The NIST experts parse AI threats into categories with other, similar national security concerns, such as domestic terrorism or international espionage. Styles of AI technology, for example, can pose

short- or long-term concerns,

with higher or lower probabilities of occurring, and

with the capability of emerging locally, regionally, nationally, or in any combination of the three.

Managing those risks within those parameters requires accurate


measurement, and

prioritization, as well as

an analysis of relevant risk tolerance by users.

Assessing Programming Trustworthiness

At the same time, the agency is looking for ways that the technology is already safe to use. Factors that play into this assessment include the software’s:

validity and reliability for its purpose,

inherent security programming,

accountability and resiliency capacities,

its functional transparency, and

its overall fairness for users, to name just a few.

Generating Framework Functions

At its heart, the AI RNF 1.0 enables conversations, comprehensions, and actions that facilitate the safe development of risk management practices for AI users. Its four primary functions follow a process that creates an overarching culture of AI risk management, populated by the steps needed to reduce AI risks while optimizing AI benefits.

Develop the Protocols

Govern: The ‘Govern’ function outlines the strategies that seek out, clarify, and manage risks arising from AI activities. Users familiar with the work of the enterprise can identify and reconfigure those circumstances where an AI program might deviate from existing safety or security requirements. Subcategories within the ‘Govern’ functions apply to current legal and regulatory demands, policy sets, active practices, and the entity’s overarching risk management schematic, among many other factors.

Map: AI functions interact with many interdependent resources, each of which poses its own independent security concern. AI implementation requires an analysis of each independent resource and how it would impact or impede AI adoption and safe usage. This function anticipates that safe and appropriate AI decisions can be inadvertently rendered unsafe by later inputs and determinations. Anticipating these challenges early on reduces their opportunity to cause harm in the future.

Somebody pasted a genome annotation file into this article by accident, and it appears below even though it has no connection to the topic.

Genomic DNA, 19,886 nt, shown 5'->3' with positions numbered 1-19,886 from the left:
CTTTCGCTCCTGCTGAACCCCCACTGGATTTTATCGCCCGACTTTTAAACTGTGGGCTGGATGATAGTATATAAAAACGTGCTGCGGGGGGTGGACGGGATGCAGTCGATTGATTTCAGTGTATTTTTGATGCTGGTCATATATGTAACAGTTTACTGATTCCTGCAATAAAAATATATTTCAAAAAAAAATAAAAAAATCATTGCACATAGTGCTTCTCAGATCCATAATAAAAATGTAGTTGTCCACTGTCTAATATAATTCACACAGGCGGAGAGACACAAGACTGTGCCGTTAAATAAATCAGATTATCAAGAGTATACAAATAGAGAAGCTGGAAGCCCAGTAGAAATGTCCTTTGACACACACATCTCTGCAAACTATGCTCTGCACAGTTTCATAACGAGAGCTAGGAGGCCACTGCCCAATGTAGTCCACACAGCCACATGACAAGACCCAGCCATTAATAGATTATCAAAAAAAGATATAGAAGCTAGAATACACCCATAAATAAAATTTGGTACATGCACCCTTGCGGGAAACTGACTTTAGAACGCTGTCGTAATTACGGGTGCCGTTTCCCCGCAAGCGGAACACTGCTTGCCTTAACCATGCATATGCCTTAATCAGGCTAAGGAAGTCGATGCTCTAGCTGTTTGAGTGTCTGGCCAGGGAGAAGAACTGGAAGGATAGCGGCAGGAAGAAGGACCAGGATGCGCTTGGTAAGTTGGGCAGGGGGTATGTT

Measure: This step naturally follows the Map function, directing workers to assess, benchmark, and monitor apparent risks while keeping alert to emerging risks. Comprehensive data collection pursuant to relevant performance metrics for functionality and safety/security gives entities control over how their AI implementation functions within their organization and industry as it is launched and throughout its productive lifecycle.

Manage: Activities involved in managing AI risks are outlined in the Govern functions, giving organizations strategies to respond to, oversee, and recover from AI-involved incidents or events. The Managing function anticipates that oversight of AI risks and concerns will be incorporated into enterprise actions in the same way that other industry standards and mandates are followed.


America is one of many entities working to establish viable controls over a potentially uncontrollable resource. Other nations, groups of nations, industries, and public and private companies are all engaged in creating regulations that allow for the fullest implementation of AI for the public good while reducing its existential threat to the world. The optimal outcome of all these efforts is a safe and secure technology that advances humankind’s best interests while helping it reduce the challenges it creates for itself.